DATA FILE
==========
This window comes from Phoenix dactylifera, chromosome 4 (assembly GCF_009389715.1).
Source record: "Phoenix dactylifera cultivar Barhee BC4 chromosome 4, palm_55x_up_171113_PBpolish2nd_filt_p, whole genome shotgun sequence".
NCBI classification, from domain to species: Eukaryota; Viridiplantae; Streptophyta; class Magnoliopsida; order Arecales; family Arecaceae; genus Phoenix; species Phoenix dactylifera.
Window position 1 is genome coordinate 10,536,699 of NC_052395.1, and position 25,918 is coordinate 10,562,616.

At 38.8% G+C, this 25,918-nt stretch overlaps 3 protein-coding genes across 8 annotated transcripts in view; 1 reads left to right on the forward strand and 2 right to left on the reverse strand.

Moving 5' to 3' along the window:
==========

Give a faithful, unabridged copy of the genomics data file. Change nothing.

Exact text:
This window comes from Phoenix dactylifera, chromosome 4 (assembly GCF_009389715.1).
Source record: "Phoenix dactylifera cultivar Barhee BC4 chromosome 4, palm_55x_up_171113_PBpolish2nd_filt_p, whole genome shotgun sequence".
NCBI classification, from domain to species: Eukaryota; Viridiplantae; Streptophyta; class Magnoliopsida; order Arecales; family Arecaceae; genus Phoenix; species Phoenix dactylifera.
Window position 1 is genome coordinate 10,536,699 of NC_052395.1, and position 25,918 is coordinate 10,562,616.

At 38.8% G+C, this 25,918-nt stretch overlaps 3 protein-coding genes across 8 annotated transcripts in view; 1 reads left to right on the forward strand and 2 right to left on the reverse strand.

Moving 5' to 3' along the window: